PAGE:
Migrant workers from the EU

What controls exist on the numbers coming in?

Nationals from the A8 member states (Czech Republic, Slovakia, Poland, Hungary, Slovenia, Lithuania, Latvia, Estonia) from the 2004 enlargement must register under the Workers Registration Scheme (WRS) if they intend to work for more than one month. There is a £90 registration fee. Once a person has been working on the WRS for 12 months without a break they have full rights and no longer need to register.

Everyone needs a NI number in order to work. This is obtained by applying to the Department of Works and Pensions.

The self-employed need not register but must contact HM Revenue and Customs for tax purposes.

Low skilled workers need an accession worker card under the Seasonal Agricultural Workers Scheme (SAWS) or sector based scheme for food processing (SBS). Quotas are applied.

How many migrant workers have come to the UK from the A8 countries?

From May 2004 to September 2008 932,000 EU citizens applied to register for work and 895,000 were approved. This was the largest and fastest migration ever into this country. The 1950s-1960s immigration from the Caribbean and the Indian sub-continent was much slower.

There has now been a significant drop in applications from the A8 countries. In 2008 the numbers were at their lowest level since EU accession.

There was a huge drop in Polish applications – 16,000 against 36,000 for the same period in 2007.

How is the movement of labour monitored?

Sources:

The Accession Monitoring Report 1st May 2004 – 31st March 2009. The information on migration from the A8 countries and Bulgaria and Romania is published quarterly.

See these sites for statistics

Where do migrant workers go?

A8 workers have continued to go where the work is, filling gaps in the labour market and supporting the provision of public services in many communities across the country

The largest concentrations are:

  • East Anglia 15%
  • Midlands 14%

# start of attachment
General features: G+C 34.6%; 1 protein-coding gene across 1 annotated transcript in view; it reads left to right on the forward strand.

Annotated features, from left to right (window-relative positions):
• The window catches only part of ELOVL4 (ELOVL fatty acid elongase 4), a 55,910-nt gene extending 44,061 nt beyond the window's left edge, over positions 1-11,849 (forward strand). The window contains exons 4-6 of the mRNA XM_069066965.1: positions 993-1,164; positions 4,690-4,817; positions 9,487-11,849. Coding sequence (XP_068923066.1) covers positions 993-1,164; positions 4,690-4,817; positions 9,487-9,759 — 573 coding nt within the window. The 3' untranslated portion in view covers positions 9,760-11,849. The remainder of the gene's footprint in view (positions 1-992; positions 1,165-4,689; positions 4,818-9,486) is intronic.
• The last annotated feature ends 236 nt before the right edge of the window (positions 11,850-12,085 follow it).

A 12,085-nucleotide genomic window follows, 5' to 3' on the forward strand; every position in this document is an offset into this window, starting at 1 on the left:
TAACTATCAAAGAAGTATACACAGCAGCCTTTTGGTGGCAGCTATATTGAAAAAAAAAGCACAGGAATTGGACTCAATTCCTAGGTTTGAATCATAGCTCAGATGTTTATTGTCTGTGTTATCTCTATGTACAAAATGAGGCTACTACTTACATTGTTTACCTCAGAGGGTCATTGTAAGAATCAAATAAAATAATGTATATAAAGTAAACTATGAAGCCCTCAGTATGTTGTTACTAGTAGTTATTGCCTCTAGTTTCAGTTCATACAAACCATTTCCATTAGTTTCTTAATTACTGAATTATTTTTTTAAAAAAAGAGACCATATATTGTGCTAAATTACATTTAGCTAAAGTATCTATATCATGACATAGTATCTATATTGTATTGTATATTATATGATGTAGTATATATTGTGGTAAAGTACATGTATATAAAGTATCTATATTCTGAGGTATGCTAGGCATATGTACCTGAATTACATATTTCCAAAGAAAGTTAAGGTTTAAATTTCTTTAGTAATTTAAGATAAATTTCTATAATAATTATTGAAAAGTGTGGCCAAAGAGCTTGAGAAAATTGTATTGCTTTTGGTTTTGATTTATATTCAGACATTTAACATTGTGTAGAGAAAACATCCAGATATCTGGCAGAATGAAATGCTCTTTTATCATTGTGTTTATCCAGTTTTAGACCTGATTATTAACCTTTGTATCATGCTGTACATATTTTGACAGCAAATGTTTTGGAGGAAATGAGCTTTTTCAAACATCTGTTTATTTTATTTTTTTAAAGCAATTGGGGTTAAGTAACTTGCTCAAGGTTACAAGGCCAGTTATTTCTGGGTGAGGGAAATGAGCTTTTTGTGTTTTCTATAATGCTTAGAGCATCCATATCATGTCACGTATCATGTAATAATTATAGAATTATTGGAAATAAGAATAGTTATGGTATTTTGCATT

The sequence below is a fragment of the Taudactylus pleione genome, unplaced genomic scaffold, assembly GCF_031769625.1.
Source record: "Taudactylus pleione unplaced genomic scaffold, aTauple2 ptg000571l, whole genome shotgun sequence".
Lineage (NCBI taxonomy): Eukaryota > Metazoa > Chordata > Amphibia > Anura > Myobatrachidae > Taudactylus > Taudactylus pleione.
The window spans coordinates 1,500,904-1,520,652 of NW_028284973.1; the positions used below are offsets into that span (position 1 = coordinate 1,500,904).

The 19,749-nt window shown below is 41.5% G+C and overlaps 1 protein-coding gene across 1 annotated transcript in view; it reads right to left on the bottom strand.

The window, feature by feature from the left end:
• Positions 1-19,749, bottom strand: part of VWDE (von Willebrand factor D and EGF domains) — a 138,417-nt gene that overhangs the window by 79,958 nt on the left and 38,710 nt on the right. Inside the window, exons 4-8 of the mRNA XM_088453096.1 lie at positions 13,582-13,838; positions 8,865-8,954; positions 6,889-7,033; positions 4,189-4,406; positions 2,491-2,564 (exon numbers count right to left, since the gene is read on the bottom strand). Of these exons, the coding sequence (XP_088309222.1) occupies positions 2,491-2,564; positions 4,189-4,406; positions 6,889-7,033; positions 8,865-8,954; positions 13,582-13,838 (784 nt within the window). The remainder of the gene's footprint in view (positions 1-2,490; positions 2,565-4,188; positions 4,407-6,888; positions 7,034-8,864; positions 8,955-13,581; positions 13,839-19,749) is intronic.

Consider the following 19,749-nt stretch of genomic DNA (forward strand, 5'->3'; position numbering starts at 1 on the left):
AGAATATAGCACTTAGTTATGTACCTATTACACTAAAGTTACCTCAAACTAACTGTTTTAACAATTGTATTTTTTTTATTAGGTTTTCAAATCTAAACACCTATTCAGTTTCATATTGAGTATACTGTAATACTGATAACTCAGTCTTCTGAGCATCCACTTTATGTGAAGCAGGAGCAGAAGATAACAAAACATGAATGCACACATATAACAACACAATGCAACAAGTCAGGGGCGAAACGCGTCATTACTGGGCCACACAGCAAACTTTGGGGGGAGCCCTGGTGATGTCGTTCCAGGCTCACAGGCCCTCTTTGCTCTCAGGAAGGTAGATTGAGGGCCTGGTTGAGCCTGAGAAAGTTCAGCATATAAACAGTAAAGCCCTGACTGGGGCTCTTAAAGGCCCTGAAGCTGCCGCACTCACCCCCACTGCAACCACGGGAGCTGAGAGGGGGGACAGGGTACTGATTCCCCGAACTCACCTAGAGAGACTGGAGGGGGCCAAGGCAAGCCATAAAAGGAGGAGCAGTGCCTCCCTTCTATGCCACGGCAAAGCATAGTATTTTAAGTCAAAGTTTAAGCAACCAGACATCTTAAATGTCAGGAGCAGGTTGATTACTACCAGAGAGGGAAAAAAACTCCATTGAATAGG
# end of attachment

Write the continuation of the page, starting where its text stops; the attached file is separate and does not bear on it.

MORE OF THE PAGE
• London 11%
  • South East 7%

Employment sectors

The top five sectors:

  • Administration and business management 40%
  • Hospitality and catering 19%
  • Agriculture 10%
  • Manufacturing 7%
  • Food, fish and meat processing 5%

The top 20 occupations have remained largely consistent over the period 2002 - 2009.

Public services

In the 12 months to March 2009:

  • 815 registered bus, lorry and coach drivers
  •  2,660 registered care workers, teachers, researchers, classroom assistants
  •  720 registered hospital doctors, GPs, nurses, medical specialists
  •  55 dental practitioners, including hygienists and dental nurses WRS workers

Main areas of employment:

  • 28% process operatives (factory workers)
  • 8% warehouse operatives
  • 6% packers Other known employment includes labourers, farm workers, sales assistants, kitchen and catering assistants, cleaners, hotel maids.

Which countries do they come from?

The highest proportion of approved applicants have been nationals of Poland, 66% of the total, followed by Slovakia 10%, and Lithuania 9%.

Age range

The vast majority are young:

  • 78% are aged 18–34.
  • 8% said they have dependants living with them in UK.
  • 57% of the dependants are under the age of 17.

How many are going home?

56,000 Eastern Europeans left the UK in the year to September 2008, compared with 25,000 in the previous 12 months.

A charge to the British taxpayer?

The number applying for tax-funded income-related benefits and housing support is increasing but is low in relation to total UK claimants.

2008 – 3rd quarter: 3,309 applied for income support and jobseekers allowance of whom 926 were allowed to proceed for further consideration.

A recent study (23/07/09) by economists at University College, London shows that A8 immigrants have made a positive contribution to the UK economy. In the fiscal year 08/09 they paid 37% more in direct or indirect taxes than was spent on public goods and services they received.

See a report on this